No doubt there have been many so-called Malay thinkers and opposition leaders who had dismissed these projects as waste of public funds and not contributing to the mental growth of the community.
They then should be reminded that all civilisations are structurally linked – the Pyramids, the Hanging Garden of Babylon, Borobudur and Angkor Wat, the Great Wall of China, the Taj Mahal, Eiffel Tower, the Empire State building and the list goes on and on.
And for those who profess that they are Muslim first and Malay last, the Kaabah is the iconic structure associated with Mecca, the kiblat where Muslims point their prayer to five times a day, and a place tat is compulsory for every Muslim who can afford it to go at least once in their lifetime.
To the very last days of his premiership, Dr Mahathir did not stop in his efforts to prove that the Malay/Bumiputeras were not lacking, were equal and as capable as the rest of the world.
His taking on the currency traders and coming up with the capital controls to overcome the financial crisis at that time epitomises the courage and leadership of a Malay/Bumiputera who was not going to be intimidated or subservient to the Western bullies.
It was unheard of any Malay/Bumiputera leader who had stood up as tall and probably more equal than equal to the Western world. For that matter, it was unheard of any Asian or Arab leader taking on the Westerners at their own game.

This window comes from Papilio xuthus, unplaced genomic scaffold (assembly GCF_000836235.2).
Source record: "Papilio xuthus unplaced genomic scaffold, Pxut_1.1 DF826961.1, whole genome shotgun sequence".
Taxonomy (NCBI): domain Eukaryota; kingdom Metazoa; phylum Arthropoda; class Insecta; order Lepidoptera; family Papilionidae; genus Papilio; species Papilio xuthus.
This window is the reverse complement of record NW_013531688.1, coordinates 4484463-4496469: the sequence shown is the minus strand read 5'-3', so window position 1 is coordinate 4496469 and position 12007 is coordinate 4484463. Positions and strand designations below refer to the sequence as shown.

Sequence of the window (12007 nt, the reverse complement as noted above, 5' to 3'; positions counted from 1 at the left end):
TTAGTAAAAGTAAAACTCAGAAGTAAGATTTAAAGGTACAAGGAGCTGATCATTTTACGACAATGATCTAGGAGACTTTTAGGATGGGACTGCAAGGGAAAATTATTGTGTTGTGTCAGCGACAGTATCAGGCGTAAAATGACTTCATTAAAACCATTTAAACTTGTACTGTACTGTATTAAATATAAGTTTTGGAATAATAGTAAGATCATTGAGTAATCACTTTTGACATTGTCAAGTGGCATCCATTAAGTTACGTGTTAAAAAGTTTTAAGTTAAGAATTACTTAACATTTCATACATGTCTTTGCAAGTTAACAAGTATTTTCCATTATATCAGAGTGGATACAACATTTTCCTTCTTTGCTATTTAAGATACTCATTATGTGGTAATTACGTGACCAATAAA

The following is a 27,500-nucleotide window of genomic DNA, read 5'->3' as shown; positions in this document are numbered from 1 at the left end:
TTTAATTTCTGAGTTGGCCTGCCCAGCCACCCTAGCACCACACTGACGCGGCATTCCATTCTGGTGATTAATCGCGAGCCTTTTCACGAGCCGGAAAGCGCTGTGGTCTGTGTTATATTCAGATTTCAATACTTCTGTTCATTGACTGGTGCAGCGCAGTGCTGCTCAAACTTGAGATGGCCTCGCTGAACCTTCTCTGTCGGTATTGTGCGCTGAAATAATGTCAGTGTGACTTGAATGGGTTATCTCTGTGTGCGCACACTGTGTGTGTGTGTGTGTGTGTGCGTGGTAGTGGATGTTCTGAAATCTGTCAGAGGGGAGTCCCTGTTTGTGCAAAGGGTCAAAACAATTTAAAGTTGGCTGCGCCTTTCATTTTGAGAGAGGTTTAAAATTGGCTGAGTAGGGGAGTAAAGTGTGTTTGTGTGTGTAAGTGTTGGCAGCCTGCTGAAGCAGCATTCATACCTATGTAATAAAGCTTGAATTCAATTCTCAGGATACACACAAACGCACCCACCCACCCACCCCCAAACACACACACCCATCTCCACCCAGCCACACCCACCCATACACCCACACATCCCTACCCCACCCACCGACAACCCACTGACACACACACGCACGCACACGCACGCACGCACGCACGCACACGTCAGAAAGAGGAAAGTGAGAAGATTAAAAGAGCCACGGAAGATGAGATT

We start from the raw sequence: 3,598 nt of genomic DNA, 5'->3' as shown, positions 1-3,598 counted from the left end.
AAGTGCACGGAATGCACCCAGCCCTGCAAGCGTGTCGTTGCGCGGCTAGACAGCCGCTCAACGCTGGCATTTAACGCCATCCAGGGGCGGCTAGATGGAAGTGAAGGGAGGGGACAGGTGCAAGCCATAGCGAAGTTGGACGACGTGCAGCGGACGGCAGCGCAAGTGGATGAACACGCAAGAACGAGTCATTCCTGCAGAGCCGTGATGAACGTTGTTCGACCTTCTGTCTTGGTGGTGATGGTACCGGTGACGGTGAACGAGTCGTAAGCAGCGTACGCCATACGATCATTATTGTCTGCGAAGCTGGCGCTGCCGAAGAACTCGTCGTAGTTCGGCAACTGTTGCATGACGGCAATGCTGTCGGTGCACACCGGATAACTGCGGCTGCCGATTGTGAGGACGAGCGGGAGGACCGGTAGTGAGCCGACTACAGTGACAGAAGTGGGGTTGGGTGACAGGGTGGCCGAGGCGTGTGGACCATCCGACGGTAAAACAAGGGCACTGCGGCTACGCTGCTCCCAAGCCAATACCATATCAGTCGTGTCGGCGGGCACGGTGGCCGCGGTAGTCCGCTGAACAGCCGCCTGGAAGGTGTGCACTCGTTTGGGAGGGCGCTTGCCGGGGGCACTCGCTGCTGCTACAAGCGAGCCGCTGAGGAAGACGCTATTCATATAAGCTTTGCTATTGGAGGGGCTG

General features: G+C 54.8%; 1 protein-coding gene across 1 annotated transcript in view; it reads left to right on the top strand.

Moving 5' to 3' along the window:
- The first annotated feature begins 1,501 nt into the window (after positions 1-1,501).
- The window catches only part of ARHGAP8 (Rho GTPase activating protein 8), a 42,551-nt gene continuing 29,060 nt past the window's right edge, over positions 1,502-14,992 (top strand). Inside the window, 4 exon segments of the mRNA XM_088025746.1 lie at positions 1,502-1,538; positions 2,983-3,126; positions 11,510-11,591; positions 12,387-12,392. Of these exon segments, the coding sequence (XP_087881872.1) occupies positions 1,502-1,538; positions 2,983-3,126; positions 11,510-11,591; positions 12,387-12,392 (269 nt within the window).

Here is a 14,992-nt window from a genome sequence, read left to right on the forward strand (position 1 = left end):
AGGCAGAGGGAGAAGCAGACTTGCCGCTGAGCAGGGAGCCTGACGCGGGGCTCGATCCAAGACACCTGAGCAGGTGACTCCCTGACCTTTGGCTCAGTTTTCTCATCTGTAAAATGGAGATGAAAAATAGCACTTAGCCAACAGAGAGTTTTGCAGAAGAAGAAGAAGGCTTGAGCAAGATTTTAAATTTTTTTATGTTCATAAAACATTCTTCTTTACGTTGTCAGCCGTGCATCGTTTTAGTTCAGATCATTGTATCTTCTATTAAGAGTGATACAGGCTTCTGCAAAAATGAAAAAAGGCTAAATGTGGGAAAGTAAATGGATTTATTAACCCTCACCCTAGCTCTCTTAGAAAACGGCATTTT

The non-Malays would probably by now ask what is in it for them as citizens of Malaysia while Dr Mahathir was busy trying to empower and boost the confidence of the Malays/Bumiputeras.
The attention to the Malay/Bumiputera plight are actually an admittance of the race lagging behind the non-Malays.
In short there is nothing superior or dominant about an ethnicity which has to depend on specific policies to encourage and spur them in their socio-economic standing.
While these were being pursued by Dr Mahathir, the non-Malays were never sidelined, made partners and on most occasions to take the lead in spearheading the economic opportunities heaped upon the Malay/Bumiputera.
Prior to 1997, the economic cake was enlarged and all the races prospered, more so the Chinese.
Even when the economy suffered setbacks due to the financial crisis, the non-Malays, especially the Chinese continued to strongly back Dr Mahathir, if not from altruistic affinity, definitely for the trust in his capability to help them to continue to prosper.
The non-Malays showed this by rallying behind Dr Mahathir and Barisan Nasional in the 1999 general election ensuring they retained their two-thirds majority.
As pointed out it is doubtful that the non-Malays rallied behind Dr Mahathir purely because of their affinity for him. More than anything, they supported him because they believed his policies will prosper them and as they indeed had since he took over in 1981.
The non-Malay support enjoyed by Dr Mahathir during his reign was an affirmation of the community towards his leadership and his policies.
To put it simply, they did not find his policies racist despite the emphasis on the Malay/Bumiputera interests.
The non-Malays were more than happy to live under such arrangement as they prospered beyond what their forefathers could imagine or dreamt of achieving even in their countries of origin.
It was achieved in a country which contemporary history named at its birth as the Persekutuan Tanah Melayu.
Next - Part Two: Dismantling the Mahathir Legacy – Deeds of Mediocre Leadership and Racist Politicians.